FDA grants "revolutionary therapy" status to psilocybin in the treatment of depression

Psilocybin is an alkaloid, active principle of certain hallucinogenic mushrooms. In addition to its illicit recreational uses, the molecule has shown some potential for the treatment of certain psychological disorders and conditions by modifying brain chemistry. In order to accelerate the development and marketing of psilocybin-based therapeutic solutions, the FDA has declared the revolutionary treatment. It will be used especially in the context of major depressive disorders (MDD).

For the second time in a year, the US Food and Drug Administration (FDA) has designated psilocybin therapy - currently tested in clinical trials - as a revolutionary therapy, an action to accelerate slow process of development and testing. It is usually requested by a pharmaceutical company and granted only when preliminary evidence suggests that the drug could represent a significant improvement over the treatment already available.

Last year, the FDA granted psilocybin treatment as a breakthrough therapy in Compass Pathways' ongoing clinical trials investigating the potential of psilocybin to treat treatment-resistant severe depression. or depression in unimproved patients after two different antidepressant treatments.

A single dose of psilocybin to fight depression

At present, the FDA has granted this status to psychedelic treatment, this time for a US-based clinical trial conducted by the non-profit institution Usona Institute. This clinical trial, which includes 80 participants from seven different sites in the United States, focuses on the efficacy of treating patients with MDD with a single dose of psilocybin.

Synthetic route and structure of psilocybin. Credits: FDA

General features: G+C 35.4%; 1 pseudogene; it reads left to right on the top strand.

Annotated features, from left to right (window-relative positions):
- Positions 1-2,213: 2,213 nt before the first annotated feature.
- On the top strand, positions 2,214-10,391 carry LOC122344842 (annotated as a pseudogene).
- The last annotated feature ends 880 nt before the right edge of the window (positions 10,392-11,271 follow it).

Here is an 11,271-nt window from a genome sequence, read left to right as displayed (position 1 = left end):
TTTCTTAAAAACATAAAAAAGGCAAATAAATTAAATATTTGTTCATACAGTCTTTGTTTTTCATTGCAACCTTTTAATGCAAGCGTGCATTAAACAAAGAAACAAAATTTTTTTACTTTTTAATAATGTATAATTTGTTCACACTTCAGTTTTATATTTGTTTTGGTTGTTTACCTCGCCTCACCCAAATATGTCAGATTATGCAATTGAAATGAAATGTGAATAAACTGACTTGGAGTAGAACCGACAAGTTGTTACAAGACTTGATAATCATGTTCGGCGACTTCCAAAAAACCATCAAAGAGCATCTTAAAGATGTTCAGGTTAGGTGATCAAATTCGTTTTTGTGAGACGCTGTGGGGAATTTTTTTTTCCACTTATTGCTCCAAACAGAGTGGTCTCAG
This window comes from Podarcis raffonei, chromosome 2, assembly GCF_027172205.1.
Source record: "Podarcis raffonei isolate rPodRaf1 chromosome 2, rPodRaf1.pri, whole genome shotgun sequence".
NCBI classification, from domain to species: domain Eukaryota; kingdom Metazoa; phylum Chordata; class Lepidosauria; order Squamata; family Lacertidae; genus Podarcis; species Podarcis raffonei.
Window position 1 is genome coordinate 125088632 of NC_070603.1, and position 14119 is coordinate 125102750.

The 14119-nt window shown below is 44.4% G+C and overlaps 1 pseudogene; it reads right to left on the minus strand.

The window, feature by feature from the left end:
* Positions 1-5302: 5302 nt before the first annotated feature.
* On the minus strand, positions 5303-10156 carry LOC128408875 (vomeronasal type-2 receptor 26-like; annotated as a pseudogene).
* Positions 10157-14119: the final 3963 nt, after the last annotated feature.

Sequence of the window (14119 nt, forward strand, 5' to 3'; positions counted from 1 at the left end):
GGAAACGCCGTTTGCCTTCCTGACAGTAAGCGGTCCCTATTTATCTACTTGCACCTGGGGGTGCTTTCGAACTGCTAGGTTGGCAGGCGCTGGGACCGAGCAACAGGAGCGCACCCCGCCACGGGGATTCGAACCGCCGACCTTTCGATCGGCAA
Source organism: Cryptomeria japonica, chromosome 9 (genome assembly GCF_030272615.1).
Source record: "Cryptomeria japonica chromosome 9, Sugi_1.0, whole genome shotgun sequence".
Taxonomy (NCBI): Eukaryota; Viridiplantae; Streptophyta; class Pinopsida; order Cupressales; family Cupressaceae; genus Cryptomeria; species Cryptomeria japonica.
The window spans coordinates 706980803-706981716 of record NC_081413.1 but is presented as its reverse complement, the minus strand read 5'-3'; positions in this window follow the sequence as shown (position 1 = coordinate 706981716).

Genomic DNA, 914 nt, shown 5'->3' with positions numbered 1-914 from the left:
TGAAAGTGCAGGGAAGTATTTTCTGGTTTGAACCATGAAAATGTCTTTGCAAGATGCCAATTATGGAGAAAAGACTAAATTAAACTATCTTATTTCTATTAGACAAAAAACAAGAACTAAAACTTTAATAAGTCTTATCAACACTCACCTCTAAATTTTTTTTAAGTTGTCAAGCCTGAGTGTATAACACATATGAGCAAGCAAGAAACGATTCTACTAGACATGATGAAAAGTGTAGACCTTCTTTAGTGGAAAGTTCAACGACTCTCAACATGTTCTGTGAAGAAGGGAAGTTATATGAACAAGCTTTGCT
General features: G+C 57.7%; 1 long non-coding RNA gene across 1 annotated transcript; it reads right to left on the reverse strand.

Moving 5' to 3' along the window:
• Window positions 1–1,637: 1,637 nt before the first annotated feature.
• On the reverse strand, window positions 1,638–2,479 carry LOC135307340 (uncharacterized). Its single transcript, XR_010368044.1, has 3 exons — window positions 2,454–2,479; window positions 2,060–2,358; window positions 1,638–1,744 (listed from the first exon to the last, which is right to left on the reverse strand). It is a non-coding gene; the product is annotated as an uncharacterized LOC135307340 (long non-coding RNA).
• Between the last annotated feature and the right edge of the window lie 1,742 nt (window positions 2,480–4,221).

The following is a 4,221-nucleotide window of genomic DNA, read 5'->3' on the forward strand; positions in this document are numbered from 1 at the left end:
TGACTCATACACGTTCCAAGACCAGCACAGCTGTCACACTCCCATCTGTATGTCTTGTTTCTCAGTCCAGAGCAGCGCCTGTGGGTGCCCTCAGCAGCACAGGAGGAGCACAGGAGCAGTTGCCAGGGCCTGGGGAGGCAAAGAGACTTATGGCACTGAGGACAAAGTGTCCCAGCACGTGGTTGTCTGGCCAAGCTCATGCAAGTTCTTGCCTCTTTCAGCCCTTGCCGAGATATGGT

In the United States, more than 17 million people suffer from major depressive disorder or severe depression lasting more than two weeks. Psilocybin, in a single dose, could have a profound impact on the brain and have lasting effects after the elimination of depressive symptoms. The Phase 2 trial is expected to be completed early in 2021 and, with this status, Usona expects to move quickly to a larger Phase 3 trial.

Approximately one in three treatments that had previously received revolutionary therapy status was approved. " What is truly innovative is the FDA's legitimate recognition that MDD, and not just the smallest treatment-resistant depressive population, represents an unmet medical need and that the available evidence suggests that psilocybin may substantial clinical improvement over existing treatments, "says Charles Raison, director of clinical research at Usona.

Towards the use of psychedelics in the treatment of depressive disorders

This is not the first time that a psychedelic has been studied for its potential in the treatment of depression. In March, the FDA approved nasal spray treatment with Esketamine , a ketamine-related substance for treatment-resistant patients, an anesthetic that was also used as an illicit drug.

But we still know a lot about this approved drug. Although acting quickly, it is unclear how Esketamine modifies the brain, and therefore what its effects will be in the long term.


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